The Albert-Ludwigs-Universität Freiburg, founded in 1457, is among the most attractive universities in Germany and considers itself a leading research-oriented European university. It has about 21,000 students (3,000 among them come from abroad) and 11 faculties. In 2007, the University of Freiburg achieved one of the top rankings in the Initiative for Excellence in German Universities, which placed it among the nine specially selected universities to receive funding for its future development. In addition to its numerous partnerships with universities worldwide, the University is actively engaged in the European higher education arena. It is a co-founder of the Confederation of Universities on the Oberrhein (EUCOR). The University is also at the forefront regarding the realization of the Bologna Process and the creation of a European Higher Education Area. The above developments demonstrate the urgent necessity for a multilingual student body and appropriate language training at an inter-departmental level. All of these factors led to the creation of the SLI in 2004. The demand-oriented language courses are therefore of great importance for the entire university. As the SLI charges course fees it is able to divert funds from capacity-filled courses to finance a broad spectrum of languages that are not in high demand, languages less widely spoken and languages for special purposes. Courses that are compulsory according to the university and examination regulations are financed by the university and are free of charge for the students concerned.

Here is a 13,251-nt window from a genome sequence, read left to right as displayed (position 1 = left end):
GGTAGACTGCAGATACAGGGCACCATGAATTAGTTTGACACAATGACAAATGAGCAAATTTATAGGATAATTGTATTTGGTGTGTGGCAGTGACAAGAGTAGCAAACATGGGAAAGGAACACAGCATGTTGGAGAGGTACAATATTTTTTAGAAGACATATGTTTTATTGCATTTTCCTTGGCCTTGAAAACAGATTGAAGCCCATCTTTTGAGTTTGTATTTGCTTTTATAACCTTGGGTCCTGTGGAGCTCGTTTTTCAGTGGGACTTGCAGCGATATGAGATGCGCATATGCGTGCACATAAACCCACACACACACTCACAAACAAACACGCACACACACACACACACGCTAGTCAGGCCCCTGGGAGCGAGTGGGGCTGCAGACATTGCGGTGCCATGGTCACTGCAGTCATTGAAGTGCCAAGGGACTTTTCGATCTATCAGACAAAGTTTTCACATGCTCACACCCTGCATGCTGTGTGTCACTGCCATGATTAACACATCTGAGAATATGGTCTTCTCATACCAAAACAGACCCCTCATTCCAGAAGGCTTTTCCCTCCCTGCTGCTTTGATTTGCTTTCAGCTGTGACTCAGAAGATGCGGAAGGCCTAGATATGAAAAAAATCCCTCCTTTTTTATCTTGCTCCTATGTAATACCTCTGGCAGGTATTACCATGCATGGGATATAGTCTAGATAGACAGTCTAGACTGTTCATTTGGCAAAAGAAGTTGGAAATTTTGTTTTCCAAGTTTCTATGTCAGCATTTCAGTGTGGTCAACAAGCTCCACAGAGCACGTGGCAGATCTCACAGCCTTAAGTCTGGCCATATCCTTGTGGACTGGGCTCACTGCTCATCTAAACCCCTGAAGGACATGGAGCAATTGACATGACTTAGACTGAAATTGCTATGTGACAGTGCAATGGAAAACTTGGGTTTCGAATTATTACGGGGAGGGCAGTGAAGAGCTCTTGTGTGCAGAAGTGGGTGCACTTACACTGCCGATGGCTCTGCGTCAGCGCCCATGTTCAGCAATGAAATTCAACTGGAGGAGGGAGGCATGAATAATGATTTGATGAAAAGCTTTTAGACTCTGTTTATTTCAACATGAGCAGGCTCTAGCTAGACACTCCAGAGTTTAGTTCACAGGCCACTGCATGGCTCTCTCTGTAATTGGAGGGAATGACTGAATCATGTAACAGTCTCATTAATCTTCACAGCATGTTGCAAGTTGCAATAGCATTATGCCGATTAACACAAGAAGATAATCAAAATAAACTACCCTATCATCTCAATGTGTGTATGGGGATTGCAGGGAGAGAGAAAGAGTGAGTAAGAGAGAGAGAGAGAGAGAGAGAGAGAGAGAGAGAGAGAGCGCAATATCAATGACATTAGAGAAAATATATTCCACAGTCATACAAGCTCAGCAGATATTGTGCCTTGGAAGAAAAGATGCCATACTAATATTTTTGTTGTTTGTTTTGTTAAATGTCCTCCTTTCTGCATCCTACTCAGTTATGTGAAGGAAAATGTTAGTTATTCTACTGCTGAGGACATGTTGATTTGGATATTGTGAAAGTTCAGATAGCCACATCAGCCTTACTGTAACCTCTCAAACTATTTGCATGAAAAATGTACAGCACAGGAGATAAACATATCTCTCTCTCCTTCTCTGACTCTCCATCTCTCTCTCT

2.2 Strategic goals of the initiative

In line with its range of activities the SLI has set itself the following goals:

 

3. SUCCESS INDICATORS

 

4. SUCCESS FACTORS

Practice-oriented language instruction in groups of maximum 20 participants allows a learning environment that ensures ongoing contact between the learners, the language and culture they are studying. This constellation guarantees subsequent applicability of the skills gained. It also ensures sufficient personal supervision of each individual student, while leaving room for both formal and informal learning options. The focus lies on practical communication competence.